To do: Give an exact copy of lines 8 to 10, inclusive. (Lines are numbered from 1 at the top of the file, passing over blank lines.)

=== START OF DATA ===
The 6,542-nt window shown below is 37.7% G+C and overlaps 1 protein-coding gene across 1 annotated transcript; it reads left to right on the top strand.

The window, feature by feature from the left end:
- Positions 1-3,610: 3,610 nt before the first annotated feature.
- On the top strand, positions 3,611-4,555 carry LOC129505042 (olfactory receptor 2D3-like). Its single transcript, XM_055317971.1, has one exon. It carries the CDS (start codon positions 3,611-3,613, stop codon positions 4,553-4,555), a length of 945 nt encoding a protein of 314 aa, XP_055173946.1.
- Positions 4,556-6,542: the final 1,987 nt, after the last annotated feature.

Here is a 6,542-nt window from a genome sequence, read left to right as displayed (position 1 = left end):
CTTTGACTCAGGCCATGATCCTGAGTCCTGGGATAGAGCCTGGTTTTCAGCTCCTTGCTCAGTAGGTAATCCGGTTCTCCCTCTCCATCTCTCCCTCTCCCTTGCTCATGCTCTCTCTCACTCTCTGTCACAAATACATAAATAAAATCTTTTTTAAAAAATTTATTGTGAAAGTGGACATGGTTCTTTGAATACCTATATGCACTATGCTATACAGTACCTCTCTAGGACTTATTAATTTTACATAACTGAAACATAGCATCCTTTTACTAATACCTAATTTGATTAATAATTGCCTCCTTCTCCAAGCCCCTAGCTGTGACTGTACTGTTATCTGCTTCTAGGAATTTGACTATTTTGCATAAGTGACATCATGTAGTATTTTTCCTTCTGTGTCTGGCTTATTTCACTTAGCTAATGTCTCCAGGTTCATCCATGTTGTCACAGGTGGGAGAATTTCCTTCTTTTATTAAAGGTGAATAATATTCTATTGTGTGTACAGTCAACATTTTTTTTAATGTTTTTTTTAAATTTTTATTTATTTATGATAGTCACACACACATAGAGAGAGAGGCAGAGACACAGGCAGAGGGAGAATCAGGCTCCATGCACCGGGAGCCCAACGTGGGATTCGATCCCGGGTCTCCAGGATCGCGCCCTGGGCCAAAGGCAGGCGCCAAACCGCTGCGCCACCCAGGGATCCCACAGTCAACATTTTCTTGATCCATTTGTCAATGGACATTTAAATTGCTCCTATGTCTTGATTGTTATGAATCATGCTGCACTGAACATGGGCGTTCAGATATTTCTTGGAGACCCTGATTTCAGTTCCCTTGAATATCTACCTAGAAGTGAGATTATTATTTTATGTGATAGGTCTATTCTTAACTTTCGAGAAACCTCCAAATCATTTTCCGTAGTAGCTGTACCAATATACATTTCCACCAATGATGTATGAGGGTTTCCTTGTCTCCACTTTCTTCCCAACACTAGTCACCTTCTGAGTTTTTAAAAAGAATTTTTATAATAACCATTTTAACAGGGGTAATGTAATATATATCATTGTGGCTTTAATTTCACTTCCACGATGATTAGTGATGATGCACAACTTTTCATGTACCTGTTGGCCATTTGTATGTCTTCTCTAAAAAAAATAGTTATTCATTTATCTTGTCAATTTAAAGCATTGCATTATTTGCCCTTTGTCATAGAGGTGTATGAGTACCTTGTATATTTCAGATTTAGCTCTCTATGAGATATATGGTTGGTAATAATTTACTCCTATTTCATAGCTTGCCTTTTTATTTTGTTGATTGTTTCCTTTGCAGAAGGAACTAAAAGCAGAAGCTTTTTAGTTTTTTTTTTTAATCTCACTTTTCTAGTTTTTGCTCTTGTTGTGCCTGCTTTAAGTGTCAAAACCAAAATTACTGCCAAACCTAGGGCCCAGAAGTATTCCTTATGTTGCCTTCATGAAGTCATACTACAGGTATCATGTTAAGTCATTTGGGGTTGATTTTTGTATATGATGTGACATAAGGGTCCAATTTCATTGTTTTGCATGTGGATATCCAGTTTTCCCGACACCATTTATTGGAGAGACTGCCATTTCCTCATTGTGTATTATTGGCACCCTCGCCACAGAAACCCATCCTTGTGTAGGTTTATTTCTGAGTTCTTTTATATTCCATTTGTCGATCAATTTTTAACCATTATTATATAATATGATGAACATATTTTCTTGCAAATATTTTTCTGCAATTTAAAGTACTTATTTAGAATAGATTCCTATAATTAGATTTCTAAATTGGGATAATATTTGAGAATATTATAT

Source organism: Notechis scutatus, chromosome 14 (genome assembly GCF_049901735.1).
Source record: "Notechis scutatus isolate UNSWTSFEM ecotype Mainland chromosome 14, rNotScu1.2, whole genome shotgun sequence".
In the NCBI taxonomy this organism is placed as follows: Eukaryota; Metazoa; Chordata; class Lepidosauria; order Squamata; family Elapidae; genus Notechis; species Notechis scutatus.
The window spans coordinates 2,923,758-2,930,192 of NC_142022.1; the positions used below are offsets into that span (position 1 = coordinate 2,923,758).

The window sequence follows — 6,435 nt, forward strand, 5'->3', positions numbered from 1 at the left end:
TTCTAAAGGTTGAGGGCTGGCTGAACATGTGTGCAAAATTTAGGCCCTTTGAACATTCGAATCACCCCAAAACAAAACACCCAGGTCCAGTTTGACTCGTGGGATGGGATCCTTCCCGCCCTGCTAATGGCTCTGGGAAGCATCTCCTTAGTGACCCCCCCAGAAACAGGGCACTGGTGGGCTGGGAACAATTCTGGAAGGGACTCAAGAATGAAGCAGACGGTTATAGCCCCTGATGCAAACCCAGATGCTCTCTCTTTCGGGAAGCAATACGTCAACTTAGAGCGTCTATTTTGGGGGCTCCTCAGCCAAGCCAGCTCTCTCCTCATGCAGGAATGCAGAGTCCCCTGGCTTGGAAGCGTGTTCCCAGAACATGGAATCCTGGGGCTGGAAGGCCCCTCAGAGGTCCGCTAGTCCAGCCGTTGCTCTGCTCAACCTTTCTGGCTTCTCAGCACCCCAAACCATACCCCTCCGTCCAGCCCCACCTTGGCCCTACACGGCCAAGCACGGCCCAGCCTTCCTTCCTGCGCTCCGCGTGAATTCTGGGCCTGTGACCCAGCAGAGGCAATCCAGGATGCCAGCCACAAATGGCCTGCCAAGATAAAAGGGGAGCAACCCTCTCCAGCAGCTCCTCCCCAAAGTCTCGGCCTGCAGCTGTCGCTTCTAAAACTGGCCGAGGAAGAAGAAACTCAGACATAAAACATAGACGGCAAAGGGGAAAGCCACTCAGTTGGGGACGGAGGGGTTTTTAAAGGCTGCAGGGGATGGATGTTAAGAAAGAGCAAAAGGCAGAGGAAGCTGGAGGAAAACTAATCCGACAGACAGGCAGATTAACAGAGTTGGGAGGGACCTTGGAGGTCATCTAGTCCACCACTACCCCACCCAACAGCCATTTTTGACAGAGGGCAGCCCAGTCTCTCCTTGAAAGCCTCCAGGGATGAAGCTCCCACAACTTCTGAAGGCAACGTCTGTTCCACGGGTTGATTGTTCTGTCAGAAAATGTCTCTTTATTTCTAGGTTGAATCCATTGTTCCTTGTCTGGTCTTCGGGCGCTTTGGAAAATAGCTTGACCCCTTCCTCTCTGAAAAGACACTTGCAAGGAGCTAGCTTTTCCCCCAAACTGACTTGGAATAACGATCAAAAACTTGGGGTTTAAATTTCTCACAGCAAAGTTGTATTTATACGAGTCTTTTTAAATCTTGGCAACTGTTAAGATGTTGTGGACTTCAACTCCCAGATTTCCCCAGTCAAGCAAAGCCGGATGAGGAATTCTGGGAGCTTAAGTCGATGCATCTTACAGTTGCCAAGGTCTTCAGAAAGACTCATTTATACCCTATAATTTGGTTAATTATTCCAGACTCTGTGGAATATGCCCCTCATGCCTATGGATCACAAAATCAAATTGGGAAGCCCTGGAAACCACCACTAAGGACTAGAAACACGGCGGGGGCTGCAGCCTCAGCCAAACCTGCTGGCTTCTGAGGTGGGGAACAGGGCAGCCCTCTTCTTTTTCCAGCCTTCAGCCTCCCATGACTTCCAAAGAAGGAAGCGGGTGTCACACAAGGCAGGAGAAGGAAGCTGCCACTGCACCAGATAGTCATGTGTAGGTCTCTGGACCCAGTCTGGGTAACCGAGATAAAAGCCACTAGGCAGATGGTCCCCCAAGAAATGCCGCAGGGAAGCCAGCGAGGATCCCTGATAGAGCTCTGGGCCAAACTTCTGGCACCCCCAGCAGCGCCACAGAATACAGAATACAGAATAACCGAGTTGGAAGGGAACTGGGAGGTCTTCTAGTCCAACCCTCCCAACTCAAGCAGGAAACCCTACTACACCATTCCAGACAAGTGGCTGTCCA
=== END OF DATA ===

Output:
Source organism: Notechis scutatus, chromosome 14 (genome assembly GCF_049901735.1).
Source record: "Notechis scutatus isolate UNSWTSFEM ecotype Mainland chromosome 14, rNotScu1.2, whole genome shotgun sequence".
In the NCBI taxonomy this organism is placed as follows: Eukaryota; Metazoa; Chordata; class Lepidosauria; order Squamata; family Elapidae; genus Notechis; species Notechis scutatus.